As of the New Year, I am sure many of us have chosen to “lose weight” or “eat healthier” as a resolution. As there are many diets and trends to follow in order to lose weight; one of the most respectable ways is to eat healthy and exercise at 30 minutes a day. However, this was not the case for the Ancient Romans.
- Fruits- Figs
- Wine (Watered Down; of course)
- Fish and Shellfish
Delicacies in Ancient Rome
“This is thought to be the only giraffe bone ever recorded from an archaeological excavation in Roman Italy,” researcher Steven Ellis, of the University of Cincinnati, says. Read More on it here.The rich and famous of Ancient Rome sure ate some interesting things. Would you be willing to eat certain exotic foods in order to lose weight or uphold status? More interesting recipes can be found in Apicius’ Cookbook. You can view the cookbook here.
|Category||Latin||Principal Parts||English Meaning||English Derivative|
|prima mensa||main course|
|Sanitas! Bona! Bene tibi Sit!||Health, Good things, May it be well for you (sg.) AKA:Cheers!|
|Laetitia omnibus||Happiness to all!|
|Manners||si tibi placeat||please|
|gratias tibi||thank you|
|nihil est||not at all, ’tis nothing|
|ignosce mihi||excuse me|
|solanum tubersum||solani n.||potato|
Where would people sit?
As I am sure many of the enthusiasts of this blog have seen ancient movies or ancient TV series. Do you recall Roman families dining at a table? Were they sitting upright? Reclining? Laying Down being fed grapes? Most dining would occur in a room known as the triclinium. The Getty provides an insightful article on the details of where guests and hosts sat during dining parties in the triclinium.
What was it like?
As language lovers, we are constantly trying to understand the culture of the language which we pursue proficiency. However, with Latin as well as Ancient Greek, it is difficult to grasps a culture that is essential dead or no longer available outside history books or classroom settings. Albeit, primary sources aid in our ability to see a glimpse into history and indirectly into the habits of the ancients.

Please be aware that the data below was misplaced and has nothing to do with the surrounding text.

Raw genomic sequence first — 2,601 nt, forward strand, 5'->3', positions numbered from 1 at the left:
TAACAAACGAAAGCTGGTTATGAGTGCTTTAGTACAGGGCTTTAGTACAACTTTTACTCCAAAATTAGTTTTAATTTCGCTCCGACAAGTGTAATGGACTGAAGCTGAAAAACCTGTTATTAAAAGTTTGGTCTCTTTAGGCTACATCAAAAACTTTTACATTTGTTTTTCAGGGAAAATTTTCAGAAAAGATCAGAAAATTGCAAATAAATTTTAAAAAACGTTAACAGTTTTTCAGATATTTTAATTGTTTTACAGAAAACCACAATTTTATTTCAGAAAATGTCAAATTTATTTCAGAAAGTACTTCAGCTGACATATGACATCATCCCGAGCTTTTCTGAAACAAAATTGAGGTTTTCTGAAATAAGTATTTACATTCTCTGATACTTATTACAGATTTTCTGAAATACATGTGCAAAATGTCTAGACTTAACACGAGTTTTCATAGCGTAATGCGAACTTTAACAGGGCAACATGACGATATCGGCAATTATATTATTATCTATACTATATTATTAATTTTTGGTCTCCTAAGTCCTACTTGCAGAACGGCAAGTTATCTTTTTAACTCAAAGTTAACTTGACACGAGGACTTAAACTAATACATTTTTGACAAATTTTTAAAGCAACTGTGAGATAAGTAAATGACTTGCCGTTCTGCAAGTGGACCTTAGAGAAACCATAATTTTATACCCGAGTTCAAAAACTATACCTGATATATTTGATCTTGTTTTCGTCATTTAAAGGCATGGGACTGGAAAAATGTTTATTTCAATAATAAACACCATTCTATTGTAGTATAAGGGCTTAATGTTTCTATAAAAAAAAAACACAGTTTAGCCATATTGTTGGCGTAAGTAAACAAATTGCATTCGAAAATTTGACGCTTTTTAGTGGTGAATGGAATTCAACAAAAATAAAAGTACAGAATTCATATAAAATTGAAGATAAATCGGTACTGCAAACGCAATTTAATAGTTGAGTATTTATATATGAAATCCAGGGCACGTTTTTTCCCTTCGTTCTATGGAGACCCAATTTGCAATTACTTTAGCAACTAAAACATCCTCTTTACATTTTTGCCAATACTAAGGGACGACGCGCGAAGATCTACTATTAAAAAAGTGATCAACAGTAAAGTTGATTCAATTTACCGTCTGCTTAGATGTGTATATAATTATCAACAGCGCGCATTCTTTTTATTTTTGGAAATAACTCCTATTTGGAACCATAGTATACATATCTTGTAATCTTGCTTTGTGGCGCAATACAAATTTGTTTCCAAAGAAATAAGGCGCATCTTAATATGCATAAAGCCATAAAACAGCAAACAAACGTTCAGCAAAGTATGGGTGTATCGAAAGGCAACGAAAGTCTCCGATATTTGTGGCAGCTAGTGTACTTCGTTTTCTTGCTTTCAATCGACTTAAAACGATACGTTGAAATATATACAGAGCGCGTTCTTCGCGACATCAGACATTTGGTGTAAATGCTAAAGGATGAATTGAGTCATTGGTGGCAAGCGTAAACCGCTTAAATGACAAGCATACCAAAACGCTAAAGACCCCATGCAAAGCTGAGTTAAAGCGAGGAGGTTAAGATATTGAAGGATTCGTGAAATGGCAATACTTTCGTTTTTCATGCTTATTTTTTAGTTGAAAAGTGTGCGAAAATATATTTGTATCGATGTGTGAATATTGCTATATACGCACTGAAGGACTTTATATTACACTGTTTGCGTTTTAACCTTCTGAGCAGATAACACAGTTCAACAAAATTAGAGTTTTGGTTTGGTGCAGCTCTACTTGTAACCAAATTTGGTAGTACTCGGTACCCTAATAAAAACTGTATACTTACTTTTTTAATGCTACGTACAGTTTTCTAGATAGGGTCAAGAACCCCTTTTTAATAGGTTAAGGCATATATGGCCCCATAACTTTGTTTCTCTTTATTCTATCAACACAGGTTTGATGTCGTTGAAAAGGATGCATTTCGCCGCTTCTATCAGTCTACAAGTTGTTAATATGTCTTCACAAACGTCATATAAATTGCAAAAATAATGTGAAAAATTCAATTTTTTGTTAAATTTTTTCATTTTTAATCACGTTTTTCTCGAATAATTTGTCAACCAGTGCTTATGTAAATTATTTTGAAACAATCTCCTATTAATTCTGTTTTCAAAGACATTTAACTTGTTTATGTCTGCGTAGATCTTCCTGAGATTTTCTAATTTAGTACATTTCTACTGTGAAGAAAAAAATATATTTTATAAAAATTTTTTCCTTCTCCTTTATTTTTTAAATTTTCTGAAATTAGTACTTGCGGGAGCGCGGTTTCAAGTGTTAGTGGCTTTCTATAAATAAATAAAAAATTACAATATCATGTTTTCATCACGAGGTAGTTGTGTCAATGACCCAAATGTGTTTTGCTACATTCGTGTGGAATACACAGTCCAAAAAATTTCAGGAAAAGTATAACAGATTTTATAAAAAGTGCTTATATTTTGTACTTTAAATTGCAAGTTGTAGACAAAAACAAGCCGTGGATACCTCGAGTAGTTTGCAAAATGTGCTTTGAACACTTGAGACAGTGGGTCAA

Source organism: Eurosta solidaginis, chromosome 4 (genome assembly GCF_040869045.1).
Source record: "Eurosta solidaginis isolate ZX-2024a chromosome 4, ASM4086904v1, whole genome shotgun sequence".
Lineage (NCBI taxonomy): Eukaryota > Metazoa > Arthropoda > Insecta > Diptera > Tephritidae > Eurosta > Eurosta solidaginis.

Paratae erant lactucae singulae, cochleae ternae, ova bina, halica cum mulso et nive – nam hanc quoque computabis, immo hanc in primis quae perit in ferculo -, olivae betacei cucurbitae bulbi, alia mille non minus lauta. Audisses comoedos vel lectorem vel lyristen vel – quae mea liberalitas – omnes. (Pliny the Younger; Letters 1.15.2)After each course fingers were washed again and napkins (mappae) were used to wipe one’s mouth. Guests could also bring their own mappae to take home the leftovers from the meal or small gifts (apophoreta). Since not everything could be eaten (e.g. bones and shells), these were thrown onto the floor, whence it was swept away by a slave.
I had provided for each guest one lettuce, three snails, two eggs, spelt mixed with honey and snow (you will please reckon up the cost of the latter as among the costly of all, since it melts away in the dish), olives from Baetica, cucumbers, onions, and a thousand other equally expensive dainties. You would have listened to a comedian, or a reciter, or a harp-player, or perhaps to all, as I am such a lavish host.
However, slaves were not always so capable of sweeping the floors (often mosaics) of triclinium. There is some proof that Roman households actually designed mosaics that were dirty and messy on purpose in order to hide any food thrown on the floor. The Getty has a conservation project in order to restore some of these mosaics; which can be found here.
The video is a fun little note to leave off on about a Roman emperors and dining with them. I do hope you enjoy! It has been fun writing on such a topic and I do hope it was resourceful.